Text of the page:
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Family learns to enjoy mom only in memory

The interplay of light and shadow cast a late afternoon analogy over the dining room where the Breinholt family has shared Thanksgiving and Christmas celebrations for decades.

Light reflects on the memories contained on every wall, as faces smile out into the familiar gathering space. Shadow streaks alongside the light, reminiscent of the woman whose presence will appear at this year's holiday season only in memory.

The mood in the room is a fitting reminder of what happens in families when the heart of a home stops beating, as Jane Breinholt's died on Sept. 29. She was 70.

Her son, Peter, one of Utah's most successful homegrown musicians, finds comfort in this space, reflecting on how she influenced his life; on how the family celebrations will now change; and on the legacy we leave when what matters least takes a rightfully distant back seat to what matters most in life.

In October 2008, the Breinholt family heard the words you're only supposed to read about after they happen to somebody else: the mother of five and grandmother of 11 was diagnosed with acute myelogenous leukemia. A fast-growing cancer of the blood and bone marrow, it attacks about 12,000 Americans each year, most of them older adults.

When he was a child, that scenario was Peter's greatest fear.

"I had what I felt was just this bond with her. I felt like I was her little pal and I remember thinking, 'Bad can happen, but whatever you do, God, don't take my mom.' "

So for him, "the diagnosis was the most emotional part of the journey. When she died it was devastating, but she had lived with it for nearly a year." Those months gave him, his siblings and his father not only time to say goodbye but also to enjoy the woman they all dubbed, "The Giving Tree," after a much-beloved book by Shel Silverstein.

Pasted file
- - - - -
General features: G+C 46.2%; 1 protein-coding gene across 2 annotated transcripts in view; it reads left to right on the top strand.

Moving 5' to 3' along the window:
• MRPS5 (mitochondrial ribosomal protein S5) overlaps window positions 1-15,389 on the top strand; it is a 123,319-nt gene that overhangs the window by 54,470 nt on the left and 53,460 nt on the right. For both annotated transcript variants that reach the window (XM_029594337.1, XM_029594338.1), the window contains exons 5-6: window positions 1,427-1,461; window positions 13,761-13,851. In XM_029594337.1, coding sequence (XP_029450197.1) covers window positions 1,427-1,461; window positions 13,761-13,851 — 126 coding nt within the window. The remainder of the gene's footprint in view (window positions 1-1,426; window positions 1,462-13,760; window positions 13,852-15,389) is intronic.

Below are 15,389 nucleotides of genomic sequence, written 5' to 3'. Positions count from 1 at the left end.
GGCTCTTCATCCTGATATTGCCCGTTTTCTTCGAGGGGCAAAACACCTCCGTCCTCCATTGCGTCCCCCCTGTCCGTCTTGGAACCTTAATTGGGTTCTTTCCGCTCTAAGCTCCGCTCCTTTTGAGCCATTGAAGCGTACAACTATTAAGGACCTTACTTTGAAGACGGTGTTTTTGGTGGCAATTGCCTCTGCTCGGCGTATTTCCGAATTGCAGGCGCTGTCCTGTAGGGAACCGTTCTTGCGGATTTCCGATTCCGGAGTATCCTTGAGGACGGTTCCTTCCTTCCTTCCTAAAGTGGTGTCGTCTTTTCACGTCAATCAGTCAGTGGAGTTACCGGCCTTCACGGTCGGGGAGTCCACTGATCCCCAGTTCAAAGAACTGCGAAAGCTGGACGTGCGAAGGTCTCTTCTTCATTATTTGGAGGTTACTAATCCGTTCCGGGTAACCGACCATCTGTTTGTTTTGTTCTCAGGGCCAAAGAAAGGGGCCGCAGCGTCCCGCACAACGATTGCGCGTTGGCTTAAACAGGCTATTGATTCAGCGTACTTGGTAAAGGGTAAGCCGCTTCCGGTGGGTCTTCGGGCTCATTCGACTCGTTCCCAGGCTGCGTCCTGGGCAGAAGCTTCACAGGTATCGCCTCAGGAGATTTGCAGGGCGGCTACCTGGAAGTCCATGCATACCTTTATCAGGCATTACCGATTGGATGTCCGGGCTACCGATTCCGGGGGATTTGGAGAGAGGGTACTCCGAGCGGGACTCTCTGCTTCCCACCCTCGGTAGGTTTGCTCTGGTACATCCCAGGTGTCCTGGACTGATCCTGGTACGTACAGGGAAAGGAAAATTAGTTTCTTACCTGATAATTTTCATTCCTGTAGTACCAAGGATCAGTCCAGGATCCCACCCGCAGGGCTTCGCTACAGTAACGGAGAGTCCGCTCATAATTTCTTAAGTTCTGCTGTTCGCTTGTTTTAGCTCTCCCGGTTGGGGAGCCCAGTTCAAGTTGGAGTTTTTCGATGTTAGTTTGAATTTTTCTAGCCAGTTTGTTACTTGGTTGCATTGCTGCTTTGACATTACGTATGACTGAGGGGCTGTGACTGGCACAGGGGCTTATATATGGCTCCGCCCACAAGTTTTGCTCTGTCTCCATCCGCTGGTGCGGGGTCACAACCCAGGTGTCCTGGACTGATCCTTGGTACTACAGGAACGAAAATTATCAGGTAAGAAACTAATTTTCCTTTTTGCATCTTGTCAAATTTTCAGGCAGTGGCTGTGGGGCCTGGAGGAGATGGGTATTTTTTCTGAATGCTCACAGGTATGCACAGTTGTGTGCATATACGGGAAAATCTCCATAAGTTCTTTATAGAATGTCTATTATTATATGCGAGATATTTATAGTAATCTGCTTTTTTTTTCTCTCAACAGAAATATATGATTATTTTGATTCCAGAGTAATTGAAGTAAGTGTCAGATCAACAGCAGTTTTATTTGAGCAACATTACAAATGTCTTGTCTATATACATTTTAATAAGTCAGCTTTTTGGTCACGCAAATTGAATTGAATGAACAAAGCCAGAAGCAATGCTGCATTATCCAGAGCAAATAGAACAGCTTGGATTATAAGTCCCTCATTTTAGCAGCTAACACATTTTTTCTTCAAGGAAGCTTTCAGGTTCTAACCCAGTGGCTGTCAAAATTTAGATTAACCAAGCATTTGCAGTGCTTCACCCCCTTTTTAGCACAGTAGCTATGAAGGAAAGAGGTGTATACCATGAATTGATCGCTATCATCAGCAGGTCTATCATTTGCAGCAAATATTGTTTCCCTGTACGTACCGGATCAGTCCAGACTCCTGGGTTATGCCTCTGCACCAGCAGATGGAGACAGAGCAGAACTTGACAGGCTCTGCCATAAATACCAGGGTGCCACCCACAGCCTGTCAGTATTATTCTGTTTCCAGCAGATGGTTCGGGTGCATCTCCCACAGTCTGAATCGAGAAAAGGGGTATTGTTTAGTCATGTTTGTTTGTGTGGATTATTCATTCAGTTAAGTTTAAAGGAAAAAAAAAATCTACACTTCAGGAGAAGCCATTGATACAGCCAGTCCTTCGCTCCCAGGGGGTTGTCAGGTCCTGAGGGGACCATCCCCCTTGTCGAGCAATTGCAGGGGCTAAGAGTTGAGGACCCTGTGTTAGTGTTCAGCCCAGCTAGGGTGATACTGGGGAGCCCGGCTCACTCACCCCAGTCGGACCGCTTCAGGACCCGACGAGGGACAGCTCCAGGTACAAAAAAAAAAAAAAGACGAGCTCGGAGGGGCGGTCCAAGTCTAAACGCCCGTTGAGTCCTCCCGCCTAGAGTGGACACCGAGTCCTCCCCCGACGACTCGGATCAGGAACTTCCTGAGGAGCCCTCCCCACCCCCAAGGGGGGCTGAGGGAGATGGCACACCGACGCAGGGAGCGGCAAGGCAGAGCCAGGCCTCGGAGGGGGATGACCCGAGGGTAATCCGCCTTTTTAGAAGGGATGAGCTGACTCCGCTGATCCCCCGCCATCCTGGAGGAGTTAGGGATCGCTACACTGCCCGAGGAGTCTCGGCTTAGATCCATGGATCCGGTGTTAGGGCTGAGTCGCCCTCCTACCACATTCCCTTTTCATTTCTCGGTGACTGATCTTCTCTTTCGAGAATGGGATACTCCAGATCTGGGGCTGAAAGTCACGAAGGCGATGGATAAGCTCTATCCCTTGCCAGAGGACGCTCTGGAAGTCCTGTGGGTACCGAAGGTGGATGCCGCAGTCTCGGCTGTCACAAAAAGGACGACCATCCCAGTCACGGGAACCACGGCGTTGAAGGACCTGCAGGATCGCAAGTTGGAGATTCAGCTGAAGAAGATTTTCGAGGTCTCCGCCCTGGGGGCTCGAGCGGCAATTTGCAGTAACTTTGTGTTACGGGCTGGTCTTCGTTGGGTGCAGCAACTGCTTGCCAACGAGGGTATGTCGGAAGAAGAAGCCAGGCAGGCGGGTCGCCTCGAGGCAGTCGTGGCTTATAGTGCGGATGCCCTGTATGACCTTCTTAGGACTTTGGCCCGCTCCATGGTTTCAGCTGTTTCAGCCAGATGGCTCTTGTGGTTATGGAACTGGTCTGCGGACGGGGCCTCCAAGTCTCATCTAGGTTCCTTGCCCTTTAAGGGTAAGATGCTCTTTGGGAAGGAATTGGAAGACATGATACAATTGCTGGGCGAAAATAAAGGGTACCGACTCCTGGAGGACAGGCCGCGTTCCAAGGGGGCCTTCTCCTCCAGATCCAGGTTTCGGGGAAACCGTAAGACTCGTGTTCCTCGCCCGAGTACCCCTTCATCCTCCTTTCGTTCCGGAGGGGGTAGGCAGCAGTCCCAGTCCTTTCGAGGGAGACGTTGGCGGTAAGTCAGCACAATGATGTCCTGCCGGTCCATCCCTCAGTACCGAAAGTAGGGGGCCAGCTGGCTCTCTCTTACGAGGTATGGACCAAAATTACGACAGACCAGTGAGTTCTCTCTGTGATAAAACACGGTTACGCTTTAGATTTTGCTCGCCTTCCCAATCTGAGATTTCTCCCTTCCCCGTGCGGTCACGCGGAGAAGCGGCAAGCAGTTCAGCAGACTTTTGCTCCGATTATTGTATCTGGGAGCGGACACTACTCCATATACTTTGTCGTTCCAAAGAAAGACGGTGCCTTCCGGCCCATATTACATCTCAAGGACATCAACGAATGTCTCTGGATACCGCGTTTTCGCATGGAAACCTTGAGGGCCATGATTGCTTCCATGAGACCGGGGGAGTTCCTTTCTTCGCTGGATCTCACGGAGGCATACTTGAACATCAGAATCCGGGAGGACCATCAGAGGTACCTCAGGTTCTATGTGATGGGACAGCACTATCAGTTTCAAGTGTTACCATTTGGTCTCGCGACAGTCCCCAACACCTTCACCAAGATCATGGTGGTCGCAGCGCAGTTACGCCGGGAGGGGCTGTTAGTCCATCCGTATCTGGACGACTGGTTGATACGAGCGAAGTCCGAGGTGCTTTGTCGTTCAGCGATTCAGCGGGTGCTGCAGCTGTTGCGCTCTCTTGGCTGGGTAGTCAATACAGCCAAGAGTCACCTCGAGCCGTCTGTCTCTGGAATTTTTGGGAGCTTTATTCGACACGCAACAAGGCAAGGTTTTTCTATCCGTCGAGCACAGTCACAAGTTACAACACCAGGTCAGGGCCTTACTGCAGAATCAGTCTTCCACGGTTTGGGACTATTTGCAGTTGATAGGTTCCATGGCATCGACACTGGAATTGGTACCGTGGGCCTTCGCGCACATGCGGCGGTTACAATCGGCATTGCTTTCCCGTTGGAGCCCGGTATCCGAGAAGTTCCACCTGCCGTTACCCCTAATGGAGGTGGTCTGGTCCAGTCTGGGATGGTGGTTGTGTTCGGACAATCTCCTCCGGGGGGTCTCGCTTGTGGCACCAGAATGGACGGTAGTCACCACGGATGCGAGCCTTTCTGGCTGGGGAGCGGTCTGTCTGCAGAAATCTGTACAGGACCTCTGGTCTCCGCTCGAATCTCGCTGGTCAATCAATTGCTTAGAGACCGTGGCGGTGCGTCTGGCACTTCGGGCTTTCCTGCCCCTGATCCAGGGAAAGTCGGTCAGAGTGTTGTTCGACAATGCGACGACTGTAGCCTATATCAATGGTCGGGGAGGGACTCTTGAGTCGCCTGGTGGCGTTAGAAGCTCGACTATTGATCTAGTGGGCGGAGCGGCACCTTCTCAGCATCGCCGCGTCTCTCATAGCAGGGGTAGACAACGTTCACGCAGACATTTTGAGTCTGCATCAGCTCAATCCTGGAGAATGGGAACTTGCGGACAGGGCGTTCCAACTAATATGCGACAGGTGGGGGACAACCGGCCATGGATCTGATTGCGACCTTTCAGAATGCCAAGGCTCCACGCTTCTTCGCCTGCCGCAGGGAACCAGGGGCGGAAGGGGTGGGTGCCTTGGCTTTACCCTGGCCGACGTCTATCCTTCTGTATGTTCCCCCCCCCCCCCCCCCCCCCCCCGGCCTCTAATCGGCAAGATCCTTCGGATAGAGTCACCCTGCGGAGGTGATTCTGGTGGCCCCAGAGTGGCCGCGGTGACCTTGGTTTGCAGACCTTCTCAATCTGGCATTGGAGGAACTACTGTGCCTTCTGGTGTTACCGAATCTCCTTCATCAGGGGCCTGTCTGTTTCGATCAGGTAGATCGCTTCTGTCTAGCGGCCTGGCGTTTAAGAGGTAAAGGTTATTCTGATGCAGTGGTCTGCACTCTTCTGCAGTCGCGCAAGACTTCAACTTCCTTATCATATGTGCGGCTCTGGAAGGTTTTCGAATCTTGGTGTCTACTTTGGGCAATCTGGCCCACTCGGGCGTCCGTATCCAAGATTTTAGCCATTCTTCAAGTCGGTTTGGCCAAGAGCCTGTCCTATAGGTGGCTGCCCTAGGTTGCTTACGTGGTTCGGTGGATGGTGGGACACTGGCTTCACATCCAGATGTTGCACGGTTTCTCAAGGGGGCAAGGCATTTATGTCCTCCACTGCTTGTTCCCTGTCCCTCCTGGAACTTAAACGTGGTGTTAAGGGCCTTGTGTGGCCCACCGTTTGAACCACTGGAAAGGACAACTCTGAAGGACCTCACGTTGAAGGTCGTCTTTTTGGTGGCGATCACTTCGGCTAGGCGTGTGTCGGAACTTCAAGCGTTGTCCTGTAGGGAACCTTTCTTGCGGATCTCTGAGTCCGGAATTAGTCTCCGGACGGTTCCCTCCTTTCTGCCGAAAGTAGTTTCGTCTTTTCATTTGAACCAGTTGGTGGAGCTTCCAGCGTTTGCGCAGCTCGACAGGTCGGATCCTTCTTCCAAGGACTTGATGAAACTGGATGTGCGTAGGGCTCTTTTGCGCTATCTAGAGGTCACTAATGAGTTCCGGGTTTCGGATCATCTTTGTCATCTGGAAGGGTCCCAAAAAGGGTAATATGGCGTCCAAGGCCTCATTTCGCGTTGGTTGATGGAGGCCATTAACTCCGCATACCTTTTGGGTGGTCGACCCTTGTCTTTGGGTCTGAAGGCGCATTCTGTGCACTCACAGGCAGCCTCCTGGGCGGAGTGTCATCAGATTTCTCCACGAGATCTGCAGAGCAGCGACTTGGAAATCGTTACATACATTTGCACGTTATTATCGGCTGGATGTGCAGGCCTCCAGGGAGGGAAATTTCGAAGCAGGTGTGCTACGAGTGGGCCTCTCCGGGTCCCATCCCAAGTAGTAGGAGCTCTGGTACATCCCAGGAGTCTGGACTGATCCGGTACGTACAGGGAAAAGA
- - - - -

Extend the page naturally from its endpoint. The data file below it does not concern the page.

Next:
"She hated that and when we asked her why, she said, 'At the end of the book the tree is just a stump.' In her ending, there would not just be a whole tree but a whole forest of trees. She just grew with everything she gave."

Jane's hairdresser confided one Christmas that the only thing her young son wanted from Santa was a purple horse, which wasn't readily available. A few days later, Jane returned to the shop, with a purple horse gift-wrapped and ready to delight.

"It was always about people to her," Peter recalls, remembering how his mother's natural talents included flower arranging, something she was encouraged to turn into a business, which she eventually did. "But she was so nice, she ended up not charging people," for the services she offered, and it eventually "burned her out," he said.

As part of her daily adventures, she took neighborhood teens under her wing and tried to help them negotiate life's rough spots. One of them learned the art of flower arranging from her, then capitalized on her teaching over time. She eventually became the florist for the White House.

"Who do you think did the flowers for her funeral? For Mom, it was always about people and an excuse to be with people. ... She very much believed you don't keep score, you just give and it will all come back to you."

Peter believes those traits came, in part, from a childhood of suffering. As a child, she endured death of two brothers at an early age as well as the untimely death of her father.

Late in the night during her own cancer treatment, she spoke of something that also shaped her life but of which she had long been silent. As a 9-year-old girl, she was hospitalized with polio, in a ward with other children who were isolated from family and often from the nursing staff.

When they would cry in the middle of the night, she would get out of her own bed and comfort them.